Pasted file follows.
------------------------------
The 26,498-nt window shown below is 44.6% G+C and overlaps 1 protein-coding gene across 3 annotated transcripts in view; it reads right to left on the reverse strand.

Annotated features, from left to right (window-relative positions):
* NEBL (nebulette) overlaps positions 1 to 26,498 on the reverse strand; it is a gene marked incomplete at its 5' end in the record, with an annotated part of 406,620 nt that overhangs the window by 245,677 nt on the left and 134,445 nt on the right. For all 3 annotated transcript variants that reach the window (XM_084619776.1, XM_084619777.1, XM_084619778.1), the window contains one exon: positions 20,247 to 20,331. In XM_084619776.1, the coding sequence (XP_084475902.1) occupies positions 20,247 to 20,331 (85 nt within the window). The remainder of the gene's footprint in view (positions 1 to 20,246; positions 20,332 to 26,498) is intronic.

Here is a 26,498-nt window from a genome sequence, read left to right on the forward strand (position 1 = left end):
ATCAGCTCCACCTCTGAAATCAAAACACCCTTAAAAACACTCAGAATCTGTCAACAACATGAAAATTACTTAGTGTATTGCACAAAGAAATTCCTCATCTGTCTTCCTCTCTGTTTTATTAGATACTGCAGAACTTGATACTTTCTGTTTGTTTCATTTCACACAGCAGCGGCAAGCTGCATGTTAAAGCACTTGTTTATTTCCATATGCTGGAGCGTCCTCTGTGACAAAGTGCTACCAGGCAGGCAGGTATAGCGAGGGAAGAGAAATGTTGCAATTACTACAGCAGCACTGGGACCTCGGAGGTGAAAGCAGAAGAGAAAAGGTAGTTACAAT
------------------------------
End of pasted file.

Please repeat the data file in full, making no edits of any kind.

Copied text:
The 26,498-nt window shown below is 44.6% G+C and overlaps 1 protein-coding gene across 3 annotated transcripts in view; it reads right to left on the reverse strand.

Annotated features, from left to right (window-relative positions):
* NEBL (nebulette) overlaps positions 1 to 26,498 on the reverse strand; it is a gene marked incomplete at its 5' end in the record, with an annotated part of 406,620 nt that overhangs the window by 245,677 nt on the left and 134,445 nt on the right. For all 3 annotated transcript variants that reach the window (XM_084619776.1, XM_084619777.1, XM_084619778.1), the window contains one exon: positions 20,247 to 20,331. In XM_084619776.1, the coding sequence (XP_084475902.1) occupies positions 20,247 to 20,331 (85 nt within the window). The remainder of the gene's footprint in view (positions 1 to 20,246; positions 20,332 to 26,498) is intronic.

Here is a 26,498-nt window from a genome sequence, read left to right on the forward strand (position 1 = left end):
ATCAGCTCCACCTCTGAAATCAAAACACCCTTAAAAACACTCAGAATCTGTCAACAACATGAAAATTACTTAGTGTATTGCACAAAGAAATTCCTCATCTGTCTTCCTCTCTGTTTTATTAGATACTGCAGAACTTGATACTTTCTGTTTGTTTCATTTCACACAGCAGCGGCAAGCTGCATGTTAAAGCACTTGTTTATTTCCATATGCTGGAGCGTCCTCTGTGACAAAGTGCTACCAGGCAGGCAGGTATAGCGAGGGAAGAGAAATGTTGCAATTACTACAGCAGCACTGGGACCTCGGAGGTGAAAGCAGAAGAGAAAAGGTAGTTACAAT